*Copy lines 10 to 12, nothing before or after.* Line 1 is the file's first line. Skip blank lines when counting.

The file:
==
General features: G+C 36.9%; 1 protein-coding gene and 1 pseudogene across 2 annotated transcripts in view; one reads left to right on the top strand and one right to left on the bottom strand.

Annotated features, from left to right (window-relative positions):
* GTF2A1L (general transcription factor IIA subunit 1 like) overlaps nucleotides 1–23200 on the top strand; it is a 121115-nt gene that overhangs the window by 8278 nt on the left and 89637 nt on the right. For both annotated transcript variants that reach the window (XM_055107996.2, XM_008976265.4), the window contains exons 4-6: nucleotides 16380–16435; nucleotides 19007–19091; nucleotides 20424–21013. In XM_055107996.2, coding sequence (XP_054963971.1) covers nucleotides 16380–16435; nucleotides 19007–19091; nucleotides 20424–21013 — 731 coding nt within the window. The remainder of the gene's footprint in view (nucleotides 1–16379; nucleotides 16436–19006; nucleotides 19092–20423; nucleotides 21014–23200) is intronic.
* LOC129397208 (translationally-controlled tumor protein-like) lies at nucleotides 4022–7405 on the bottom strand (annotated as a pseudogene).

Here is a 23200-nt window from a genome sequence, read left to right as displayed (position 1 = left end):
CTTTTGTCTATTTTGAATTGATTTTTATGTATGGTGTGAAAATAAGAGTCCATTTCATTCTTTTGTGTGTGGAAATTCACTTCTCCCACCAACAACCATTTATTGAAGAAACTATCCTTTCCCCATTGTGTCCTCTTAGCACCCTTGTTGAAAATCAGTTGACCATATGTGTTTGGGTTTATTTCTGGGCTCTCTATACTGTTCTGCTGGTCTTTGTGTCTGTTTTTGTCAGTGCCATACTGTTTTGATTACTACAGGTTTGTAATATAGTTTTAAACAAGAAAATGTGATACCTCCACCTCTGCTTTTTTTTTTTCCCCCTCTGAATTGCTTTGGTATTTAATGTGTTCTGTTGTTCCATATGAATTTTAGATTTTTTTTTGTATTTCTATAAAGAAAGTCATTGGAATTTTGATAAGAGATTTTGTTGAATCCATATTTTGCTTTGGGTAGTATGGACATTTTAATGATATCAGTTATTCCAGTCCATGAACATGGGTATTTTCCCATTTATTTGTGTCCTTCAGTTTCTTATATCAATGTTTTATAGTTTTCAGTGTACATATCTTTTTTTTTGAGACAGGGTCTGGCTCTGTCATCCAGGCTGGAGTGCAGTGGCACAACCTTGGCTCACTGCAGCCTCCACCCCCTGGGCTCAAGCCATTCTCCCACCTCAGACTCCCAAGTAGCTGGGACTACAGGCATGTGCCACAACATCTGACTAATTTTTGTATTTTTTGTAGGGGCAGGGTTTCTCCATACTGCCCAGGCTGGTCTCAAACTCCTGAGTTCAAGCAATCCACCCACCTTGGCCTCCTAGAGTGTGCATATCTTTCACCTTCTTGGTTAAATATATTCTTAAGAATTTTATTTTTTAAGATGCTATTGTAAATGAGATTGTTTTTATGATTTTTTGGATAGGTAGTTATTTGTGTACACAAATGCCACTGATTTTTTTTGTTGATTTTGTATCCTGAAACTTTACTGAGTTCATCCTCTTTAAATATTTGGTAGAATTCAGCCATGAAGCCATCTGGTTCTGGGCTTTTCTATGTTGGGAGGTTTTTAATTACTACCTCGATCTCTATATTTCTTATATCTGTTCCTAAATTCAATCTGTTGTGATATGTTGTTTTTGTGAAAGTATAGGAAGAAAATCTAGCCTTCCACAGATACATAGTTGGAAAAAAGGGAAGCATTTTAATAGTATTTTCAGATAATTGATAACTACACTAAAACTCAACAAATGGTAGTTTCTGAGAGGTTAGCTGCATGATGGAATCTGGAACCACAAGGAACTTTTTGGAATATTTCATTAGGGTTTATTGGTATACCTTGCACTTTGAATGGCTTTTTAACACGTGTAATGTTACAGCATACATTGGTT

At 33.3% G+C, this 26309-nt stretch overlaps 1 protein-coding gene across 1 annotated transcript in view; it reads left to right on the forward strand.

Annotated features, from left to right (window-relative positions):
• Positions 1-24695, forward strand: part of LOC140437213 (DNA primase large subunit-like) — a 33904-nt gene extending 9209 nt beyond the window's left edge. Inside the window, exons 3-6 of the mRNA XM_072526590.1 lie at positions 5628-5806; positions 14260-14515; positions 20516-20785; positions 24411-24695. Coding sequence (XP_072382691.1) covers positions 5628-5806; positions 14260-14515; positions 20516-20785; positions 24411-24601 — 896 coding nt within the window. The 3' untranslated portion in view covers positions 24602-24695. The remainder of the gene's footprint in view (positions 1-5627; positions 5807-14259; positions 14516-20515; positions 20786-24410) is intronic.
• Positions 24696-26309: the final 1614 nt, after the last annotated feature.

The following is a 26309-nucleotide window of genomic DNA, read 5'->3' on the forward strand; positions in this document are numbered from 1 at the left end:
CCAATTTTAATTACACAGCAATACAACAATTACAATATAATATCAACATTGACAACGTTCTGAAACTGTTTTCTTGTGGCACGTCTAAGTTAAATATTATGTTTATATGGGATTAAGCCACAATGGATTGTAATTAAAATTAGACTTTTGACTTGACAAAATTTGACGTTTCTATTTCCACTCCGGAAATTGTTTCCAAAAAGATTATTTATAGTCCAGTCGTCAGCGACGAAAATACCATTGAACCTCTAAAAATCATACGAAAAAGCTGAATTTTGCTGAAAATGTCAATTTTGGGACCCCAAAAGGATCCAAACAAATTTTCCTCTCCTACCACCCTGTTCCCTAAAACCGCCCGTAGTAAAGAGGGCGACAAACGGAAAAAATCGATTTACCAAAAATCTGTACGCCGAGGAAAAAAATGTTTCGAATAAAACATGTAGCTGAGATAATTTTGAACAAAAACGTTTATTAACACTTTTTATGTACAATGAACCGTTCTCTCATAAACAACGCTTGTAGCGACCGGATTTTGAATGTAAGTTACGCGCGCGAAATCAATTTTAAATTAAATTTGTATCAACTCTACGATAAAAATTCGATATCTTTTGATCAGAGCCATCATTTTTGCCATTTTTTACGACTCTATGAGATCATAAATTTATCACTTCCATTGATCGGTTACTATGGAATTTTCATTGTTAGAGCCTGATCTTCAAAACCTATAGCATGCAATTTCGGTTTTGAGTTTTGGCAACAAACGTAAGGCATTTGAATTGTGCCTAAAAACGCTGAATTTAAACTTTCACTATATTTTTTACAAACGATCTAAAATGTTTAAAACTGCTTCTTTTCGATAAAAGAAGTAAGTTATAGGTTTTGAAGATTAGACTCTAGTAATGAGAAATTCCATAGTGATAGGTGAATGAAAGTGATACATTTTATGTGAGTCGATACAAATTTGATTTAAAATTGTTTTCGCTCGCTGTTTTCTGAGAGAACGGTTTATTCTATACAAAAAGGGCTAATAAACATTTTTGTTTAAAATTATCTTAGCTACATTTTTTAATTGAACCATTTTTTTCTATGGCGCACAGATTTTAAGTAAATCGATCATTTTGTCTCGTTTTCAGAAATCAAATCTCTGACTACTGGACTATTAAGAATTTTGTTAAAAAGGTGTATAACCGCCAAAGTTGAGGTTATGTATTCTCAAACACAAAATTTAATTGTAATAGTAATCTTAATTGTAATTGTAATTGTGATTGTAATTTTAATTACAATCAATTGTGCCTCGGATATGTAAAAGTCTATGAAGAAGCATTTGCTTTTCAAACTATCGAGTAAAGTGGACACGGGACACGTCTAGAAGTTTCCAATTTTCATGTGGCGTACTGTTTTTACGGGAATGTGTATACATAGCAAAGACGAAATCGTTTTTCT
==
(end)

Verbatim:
• Positions 24696-26309: the final 1614 nt, after the last annotated feature.

The following is a 26309-nucleotide window of genomic DNA, read 5'->3' on the forward strand; positions in this document are numbered from 1 at the left end:
CCAATTTTAATTACACAGCAATACAACAATTACAATATAATATCAACATTGACAACGTTCTGAAACTGTTTTCTTGTGGCACGTCTAAGTTAAATATTATGTTTATATGGGATTAAGCCACAATGGATTGTAATTAAAATTAGACTTTTGACTTGACAAAATTTGACGTTTCTATTTCCACTCCGGAAATTGTTTCCAAAAAGATTATTTATAGTCCAGTCGTCAGCGACGAAAATACCATTGAACCTCTAAAAATCATACGAAAAAGCTGAATTTTGCTGAAAATGTCAATTTTGGGACCCCAAAAGGATCCAAACAAATTTTCCTCTCCTACCACCCTGTTCCCTAAAACCGCCCGTAGTAAAGAGGGCGACAAACGGAAAAAATCGATTTACCAAAAATCTGTACGCCGAGGAAAAAAATGTTTCGAATAAAACATGTAGCTGAGATAATTTTGAACAAAAACGTTTATTAACACTTTTTATGTACAATGAACCGTTCTCTCATAAACAACGCTTGTAGCGACCGGATTTTGAATGTAAGTTACGCGCGCGAAATCAATTTTAAATTAAATTTGTATCAACTCTACGATAAAAATTCGATATCTTTTGATCAGAGCCATCATTTTTGCCATTTTTTACGACTCTATGAGATCATAAATTTATCACTTCCATTGATCGGTTACTATGGAATTTTCATTGTTAGAGCCTGATCTTCAAAACCTATAGCATGCAATTTCGGTTTTGAGTTTTGGCAACAAACGTAAGGCATTTGAATTGTGCCTAAAAACGCTGAATTTAAACTTTCACTATATTTTTTACAAACGATCTAAAATGTTTAAAACTGCTTCTTTTCGATAAAAGAAGTAAGTTATAGGTTTTGAAGATTAGACTCTAGTAATGAGAAATTCCATAGTGATAGGTGAATGAAAGTGATACATTTTATGTGAGTCGATACAAATTTGATTTAAAATTGTTTTCGCTCGCTGTTTTCTGAGAGAACGGTTTATTCTATACAAAAAGGGCTAATAAACATTTTTGTTTAAAATTATCTTAGCTACATTTTTTAATTGAACCATTTTTTTCTATGGCGCACAGATTTTAAGTAAATCGATCATTTTGTCTCGTTTTCAGAAATCAAATCTCTGACTACTGGACTATTAAGAATTTTGTTAAAAAGGTGTATAACCGCCAAAGTTGAGGTTATGTATTCTCAAACACAAAATTTAATTGTAATAGTAATCTTAATTGTAATTGTAATTGTGATTGTAATTTTAATTACAATCAATTGTGCCTCGGATATGTAAAAGTCTATGAAGAAGCATTTGCTTTTCAAACTATCGAGTAAAGTGGACACGGGACACGTCTAGAAGTTTCCAATTTTCATGTGGCGTACTGTTTTTACGGGAATGTGTATACATAGCAAAGACGAAATCGTTTTTCT